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Sir-Leslie-Morshead-Manor-Intergenration-Playgroup-4 | RSL LifeCare - provide care and service to war veterans, retirement villages and accommodation, aged care services and assisted living
May 09, 2019

Minding the Gap

RSL LifeCare and ACT Playgroups recently won a Council on the Ageing (COTA) Award for the weekly playgroup they co-run.

The Lyneham Intergenerational Playgroup, Canberra, was established to bring the elderly and children together to build each other up and, in the process, learn from one another. RSL LifeCare’s Sir Leslie Morshead Manor, Lyneham, ACT is the location of the playgroup.

The accolade from COTA was the Positive Ageing Intergenerational Award.

“Combining play and music and connecting young and old is the focus,” Sir Leslie Morshead Village Manager, Sue Whitney said.

A group of residents and young children from the community meet every Tuesday morning. This was where they shared stories, music, games, and their lives.

Mrs Whitney believed the response from some of the residents, especially those not normally involved in activities, was astounding.

“They might not participate in much but give them a live baby and they light up,” she said. “These ladies might have been mothers or grandmothers and their own family is no longer around. They don’t get to see children at all.

“To interact with a child is very special.”

She said not all elderly participants in the playgroup were able to physically support young children, due to frailty. But that merely being in the presence of babies, toddlers or preschoolers, was of great benefit.

“The children will show them pictures, read to them, or tell them stories,” she said. “So even those who can’t hold a child love being around them.”

She felt the children were also brightened by the playgroup, particularly kids for whom it was their only interaction with older people. “For a number of immigrant families in particular, this might be their child’s only connection with older members of our community.”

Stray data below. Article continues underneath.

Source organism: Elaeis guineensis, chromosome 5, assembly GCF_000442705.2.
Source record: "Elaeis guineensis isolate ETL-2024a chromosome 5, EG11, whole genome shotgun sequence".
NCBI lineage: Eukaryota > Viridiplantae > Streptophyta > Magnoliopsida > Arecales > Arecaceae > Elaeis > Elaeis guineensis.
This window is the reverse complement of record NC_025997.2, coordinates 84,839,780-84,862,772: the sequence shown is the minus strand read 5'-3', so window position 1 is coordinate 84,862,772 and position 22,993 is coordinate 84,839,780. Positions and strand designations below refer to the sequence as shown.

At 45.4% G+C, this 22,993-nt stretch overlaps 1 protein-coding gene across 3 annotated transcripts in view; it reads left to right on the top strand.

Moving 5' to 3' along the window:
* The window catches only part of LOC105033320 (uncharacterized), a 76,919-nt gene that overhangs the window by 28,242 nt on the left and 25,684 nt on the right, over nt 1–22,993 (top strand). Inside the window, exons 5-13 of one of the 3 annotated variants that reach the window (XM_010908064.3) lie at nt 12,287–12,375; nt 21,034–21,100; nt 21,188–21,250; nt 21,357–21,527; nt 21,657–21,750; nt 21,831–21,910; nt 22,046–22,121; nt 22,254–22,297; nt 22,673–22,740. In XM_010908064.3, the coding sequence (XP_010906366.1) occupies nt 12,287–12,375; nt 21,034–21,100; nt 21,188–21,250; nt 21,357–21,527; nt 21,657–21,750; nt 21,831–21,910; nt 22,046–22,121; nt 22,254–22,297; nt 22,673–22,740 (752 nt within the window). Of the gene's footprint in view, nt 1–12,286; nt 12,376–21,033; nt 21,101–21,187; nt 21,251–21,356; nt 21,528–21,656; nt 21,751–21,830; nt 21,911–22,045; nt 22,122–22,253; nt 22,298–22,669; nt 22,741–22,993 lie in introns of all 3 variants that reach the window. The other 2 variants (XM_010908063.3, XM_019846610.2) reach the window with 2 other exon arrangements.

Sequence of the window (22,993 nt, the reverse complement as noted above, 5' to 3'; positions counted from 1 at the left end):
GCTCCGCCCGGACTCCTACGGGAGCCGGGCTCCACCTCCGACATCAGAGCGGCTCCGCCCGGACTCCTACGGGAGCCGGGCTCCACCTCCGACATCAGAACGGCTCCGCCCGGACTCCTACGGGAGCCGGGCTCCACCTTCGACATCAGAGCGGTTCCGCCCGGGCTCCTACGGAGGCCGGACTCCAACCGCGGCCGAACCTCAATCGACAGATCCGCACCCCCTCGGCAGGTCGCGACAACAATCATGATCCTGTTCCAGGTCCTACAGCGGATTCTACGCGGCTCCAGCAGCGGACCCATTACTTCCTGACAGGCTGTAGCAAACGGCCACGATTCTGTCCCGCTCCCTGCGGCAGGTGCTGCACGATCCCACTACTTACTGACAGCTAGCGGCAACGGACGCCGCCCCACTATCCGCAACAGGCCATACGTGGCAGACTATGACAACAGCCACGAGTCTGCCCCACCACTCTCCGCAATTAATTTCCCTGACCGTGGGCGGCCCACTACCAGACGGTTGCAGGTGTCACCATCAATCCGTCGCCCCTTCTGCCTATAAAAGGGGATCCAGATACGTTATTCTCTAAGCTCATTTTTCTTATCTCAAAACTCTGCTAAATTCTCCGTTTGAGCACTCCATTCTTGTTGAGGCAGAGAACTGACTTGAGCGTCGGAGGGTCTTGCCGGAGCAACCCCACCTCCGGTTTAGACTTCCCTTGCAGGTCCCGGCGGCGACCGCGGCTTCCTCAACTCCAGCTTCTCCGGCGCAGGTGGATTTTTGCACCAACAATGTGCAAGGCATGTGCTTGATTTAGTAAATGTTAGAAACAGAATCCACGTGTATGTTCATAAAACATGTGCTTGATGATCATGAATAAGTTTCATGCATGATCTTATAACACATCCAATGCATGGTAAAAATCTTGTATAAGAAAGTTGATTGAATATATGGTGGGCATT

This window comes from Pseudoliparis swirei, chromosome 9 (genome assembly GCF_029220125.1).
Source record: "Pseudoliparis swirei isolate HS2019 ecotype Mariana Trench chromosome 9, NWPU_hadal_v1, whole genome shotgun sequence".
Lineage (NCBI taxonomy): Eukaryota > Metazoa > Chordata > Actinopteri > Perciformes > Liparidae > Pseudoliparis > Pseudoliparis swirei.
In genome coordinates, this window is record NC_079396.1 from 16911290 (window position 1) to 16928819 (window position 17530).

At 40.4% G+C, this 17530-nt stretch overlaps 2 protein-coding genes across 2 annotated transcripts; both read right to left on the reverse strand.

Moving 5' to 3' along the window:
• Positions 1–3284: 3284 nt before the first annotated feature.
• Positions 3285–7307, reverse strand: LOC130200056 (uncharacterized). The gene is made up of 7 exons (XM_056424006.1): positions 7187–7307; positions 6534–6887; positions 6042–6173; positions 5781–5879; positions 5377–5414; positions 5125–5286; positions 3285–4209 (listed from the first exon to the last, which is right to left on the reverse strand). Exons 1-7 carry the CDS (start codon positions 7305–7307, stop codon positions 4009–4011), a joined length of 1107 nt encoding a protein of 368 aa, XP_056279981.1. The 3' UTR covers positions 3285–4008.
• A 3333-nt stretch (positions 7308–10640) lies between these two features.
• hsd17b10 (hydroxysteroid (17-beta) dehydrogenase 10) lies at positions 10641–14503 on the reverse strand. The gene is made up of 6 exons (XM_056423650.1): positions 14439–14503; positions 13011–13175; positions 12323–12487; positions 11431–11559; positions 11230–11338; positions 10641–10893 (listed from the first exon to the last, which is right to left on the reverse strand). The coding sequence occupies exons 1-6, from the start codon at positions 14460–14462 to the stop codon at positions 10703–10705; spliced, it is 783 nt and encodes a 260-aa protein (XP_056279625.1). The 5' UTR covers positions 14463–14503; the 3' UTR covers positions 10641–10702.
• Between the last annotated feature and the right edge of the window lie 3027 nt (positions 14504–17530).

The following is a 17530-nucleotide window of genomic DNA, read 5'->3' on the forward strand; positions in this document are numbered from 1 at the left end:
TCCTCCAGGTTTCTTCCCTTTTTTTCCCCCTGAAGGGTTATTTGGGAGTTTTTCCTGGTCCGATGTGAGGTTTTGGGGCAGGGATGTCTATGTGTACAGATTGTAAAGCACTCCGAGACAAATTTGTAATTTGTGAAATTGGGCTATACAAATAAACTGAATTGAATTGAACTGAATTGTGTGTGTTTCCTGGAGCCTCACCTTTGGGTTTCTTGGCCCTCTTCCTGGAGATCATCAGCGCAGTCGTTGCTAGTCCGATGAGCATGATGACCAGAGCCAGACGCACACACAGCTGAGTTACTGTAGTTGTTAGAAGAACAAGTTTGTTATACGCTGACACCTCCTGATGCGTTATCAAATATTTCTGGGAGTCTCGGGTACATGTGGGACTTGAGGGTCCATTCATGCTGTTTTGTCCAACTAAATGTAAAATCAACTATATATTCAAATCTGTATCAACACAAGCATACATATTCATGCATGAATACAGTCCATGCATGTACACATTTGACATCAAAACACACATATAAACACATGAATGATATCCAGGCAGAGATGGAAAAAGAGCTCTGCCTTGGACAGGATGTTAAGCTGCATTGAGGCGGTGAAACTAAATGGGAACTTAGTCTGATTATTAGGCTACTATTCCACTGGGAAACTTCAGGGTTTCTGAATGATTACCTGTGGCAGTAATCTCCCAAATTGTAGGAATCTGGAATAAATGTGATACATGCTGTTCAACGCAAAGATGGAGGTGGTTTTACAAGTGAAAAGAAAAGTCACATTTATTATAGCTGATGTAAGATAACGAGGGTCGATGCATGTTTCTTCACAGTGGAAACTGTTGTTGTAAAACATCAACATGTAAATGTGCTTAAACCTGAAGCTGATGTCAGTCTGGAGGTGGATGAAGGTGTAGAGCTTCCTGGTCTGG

ACT Playgroup’s CEO Carley Jones said it was a safe environment to play with other children and to build relationships with people outside the home.

“Children need to do that in a safe space,” she said. “Also, many of the families are not mobile and the children don’t have grandparents close by.

“Some do become like surrogate grandparents.”

Relationships were formed between children, residents, relatives, and Sir Leslie Morshead staff, and these often developed further outside of the sessions.

Mrs Whitney said parents paid ACT Playgroups a nominal fee to attend a morning session.

Ms Jones said it was a win win.

“This playgroup redresses the issue of isolation for the elderly and it’s important for children to have a variety of relationships,” she said.

“It’s great for families to mix with other members of the community.”

She said ACT Playgroups was very excited to win the COTA award, and particularly pleased for recognition of the group’s passionate music coordinator Emma Zen.

Rocking Horse Music provided the music therapy and Ms Zen was its principal.

It structured a program specifically for the Lyneham group.

She said although the short-term memory of the “big friends” might be compromised, the long-term memory is often intact and stored in a deep part of the brain. This is also where memories of music can be found.

“Some do become like surrogate grandparents.”

Ms Zen said when she began with the group four years ago her brief was to make connections in a musical way. “We do that through the eyes, touching hands and proximity, by finger play, rhymes and action songs,” she said.

“We begin with a ‘hello song’, then we do activities, use percussive instruments, sing nursery rhymes, play games, sing picture books, and finish with a relaxing song or lullaby.

“I try to achieve a ‘flow experience’ in our sessions. That’s where energy levels are raised, everyone is feeling purposeful and connected. People are not aware of time. There is no stress.”

She said children did this naturally and desired it; it was one of the reasons for the phrase “come and play with me”.

“And for the elderly, there is also plenty time,” she said. “Everything for them is also slowed.It is a perfect fit.”

“Sometime our big friends are locked-in physically or mentally but the moment you put a baby in their arms everything starts to open up. This face-to-face contact, and live music, changes everything.”

Mrs Whitney said that some of the mums and dads who attended the playgroup with little ones were connected to the Village.

“We sometimes have someone here minding a child, a grandmother, whose own mother is one of our residents,” she said.  “We can have three generations here at once.”

The group meets at 10am on Tuesdays where parents and children have a play and enjoy a shared morning tea. The musical program happens during the final 40-minutes of the session.


Story by Rod Bennett

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